Productive Cough in Dogs

A productive cough in dogs may be an indicator of the kennel cough, but also a more advanced infection. The productive cough is defined as the cough after which the dog expectorates mucus or other types of discharges; the productive type of cough is opposed to the dry cough, which will not result in any discharges.

Causes of Productive Cough in Dogs

The productive cough in dogs may have various causes such as:

  • Bacterial or viral infections
  • The kennel cough, which is a common bacterial respiratory infection; the infection may be contracted from other pets that carry the bacteria and if your dog has been in a kennel, he is very likely to have caught the infection from this environment
  • Pneumonia, which may originate in an infection that has advanced to the lungs
  • Internal parasites may cause this type of cough; heartworms or lungworms may be suspected
  • Lung problems
  • Heart problems
  • An allergic reaction to mold, chemicals, dust or pollens

The productive cough may also appear after the dog starts a treatment with certain drugs that are used for a dry cough. In this case, the productive cough will indicate that the infection is about to heal.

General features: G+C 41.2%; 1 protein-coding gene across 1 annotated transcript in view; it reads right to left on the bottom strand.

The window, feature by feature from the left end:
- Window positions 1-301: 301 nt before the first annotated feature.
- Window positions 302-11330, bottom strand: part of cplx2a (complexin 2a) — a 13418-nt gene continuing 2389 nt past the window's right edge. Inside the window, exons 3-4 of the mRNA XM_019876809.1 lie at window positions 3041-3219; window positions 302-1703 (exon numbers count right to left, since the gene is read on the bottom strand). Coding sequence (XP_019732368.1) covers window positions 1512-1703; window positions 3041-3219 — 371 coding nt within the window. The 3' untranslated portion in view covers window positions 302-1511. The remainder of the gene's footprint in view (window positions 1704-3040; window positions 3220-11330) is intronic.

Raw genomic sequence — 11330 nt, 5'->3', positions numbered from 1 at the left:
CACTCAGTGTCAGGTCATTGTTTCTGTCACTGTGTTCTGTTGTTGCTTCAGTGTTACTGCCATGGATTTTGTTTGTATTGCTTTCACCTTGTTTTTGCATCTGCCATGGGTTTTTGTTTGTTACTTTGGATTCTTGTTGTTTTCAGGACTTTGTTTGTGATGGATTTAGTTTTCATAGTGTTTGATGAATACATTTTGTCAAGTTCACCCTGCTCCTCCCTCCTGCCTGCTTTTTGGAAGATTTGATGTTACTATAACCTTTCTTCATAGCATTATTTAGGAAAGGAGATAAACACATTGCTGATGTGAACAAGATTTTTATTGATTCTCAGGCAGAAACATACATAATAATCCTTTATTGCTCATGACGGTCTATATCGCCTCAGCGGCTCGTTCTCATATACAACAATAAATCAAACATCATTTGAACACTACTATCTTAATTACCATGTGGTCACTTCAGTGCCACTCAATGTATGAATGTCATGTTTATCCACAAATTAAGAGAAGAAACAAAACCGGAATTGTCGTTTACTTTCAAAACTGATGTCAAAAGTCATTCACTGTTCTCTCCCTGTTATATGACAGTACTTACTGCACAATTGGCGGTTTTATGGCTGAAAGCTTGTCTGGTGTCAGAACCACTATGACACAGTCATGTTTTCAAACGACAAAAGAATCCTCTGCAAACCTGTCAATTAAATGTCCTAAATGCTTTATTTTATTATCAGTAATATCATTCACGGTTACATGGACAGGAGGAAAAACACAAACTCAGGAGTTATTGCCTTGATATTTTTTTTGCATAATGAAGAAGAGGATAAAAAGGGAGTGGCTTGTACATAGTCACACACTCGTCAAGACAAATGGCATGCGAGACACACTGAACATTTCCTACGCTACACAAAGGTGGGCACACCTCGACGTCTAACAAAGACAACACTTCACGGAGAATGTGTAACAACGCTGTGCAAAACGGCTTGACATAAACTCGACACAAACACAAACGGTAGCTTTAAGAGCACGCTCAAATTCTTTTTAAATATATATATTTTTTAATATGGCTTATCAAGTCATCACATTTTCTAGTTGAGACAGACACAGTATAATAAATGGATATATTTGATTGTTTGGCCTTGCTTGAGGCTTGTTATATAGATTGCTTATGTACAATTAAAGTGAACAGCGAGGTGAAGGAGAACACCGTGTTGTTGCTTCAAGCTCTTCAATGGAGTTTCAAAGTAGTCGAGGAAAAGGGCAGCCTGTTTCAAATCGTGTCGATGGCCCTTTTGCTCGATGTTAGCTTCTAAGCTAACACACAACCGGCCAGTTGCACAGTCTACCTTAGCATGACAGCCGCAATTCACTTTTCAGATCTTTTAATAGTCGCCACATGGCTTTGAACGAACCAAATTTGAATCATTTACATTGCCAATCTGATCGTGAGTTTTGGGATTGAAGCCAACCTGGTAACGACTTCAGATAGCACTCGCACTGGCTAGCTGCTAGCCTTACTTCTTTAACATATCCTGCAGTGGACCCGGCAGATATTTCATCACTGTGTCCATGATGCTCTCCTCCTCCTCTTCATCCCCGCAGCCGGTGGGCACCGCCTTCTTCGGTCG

Additional Symptoms Accompanying Productive Coughing

The symptoms that may accompany the productive cough may include:

  • Difficulty breathing
  • The dog may cough up blood
  • Wheezing
  • Watery eyes
  • Nasal discharges, that may vary in color and consistency
  • Resistance to exercise
  • Depression and lethargy

Not all these symptoms will be present; the presence of the symptoms will be determined by the condition that affects the dog. However, some dogs may not have any additional symptoms.

Diagnosing Productive Cough in Dogs

The diagnosis of the cough in dogs will be made based on the symptoms reported and a set of additional lab tests. It’s important to let your vet know for how long the cough has been present and whether the cough was dry in the beginning.

The lab tests that may be performed may include:

  • Blood tests, which can reveal the presence of a bacterial or viral infection, but may also show if there are antibodies that are produced when the dog has heartworms or lungworms
  • X-rays to see if the lungs or the heart is affected
  • Ultrasounds to detect any tumors or abnormalities
  • A test of the discharge, which can identify the infectious agents

Treatment Options for the Problem Causing the Cough

The treatment options for a productive cough will vary, according to the diagnosis and the dog’s overall condition:

  • Antibiotics, used for viral and bacterial infections, including the kennel cough
  • Antitussives, which will eliminate the cough and may be applied in conjunction with antibiotics
  • Steam baths, which can clear the air ways and are recommended if the dog ahs an infection
  • Heartworm medication, but this won’t be effective if the infection is in an advanced stage
  • Surgery, for serious lung or heart problems
  • Antihistamines or steroid medication for an allergic reaction.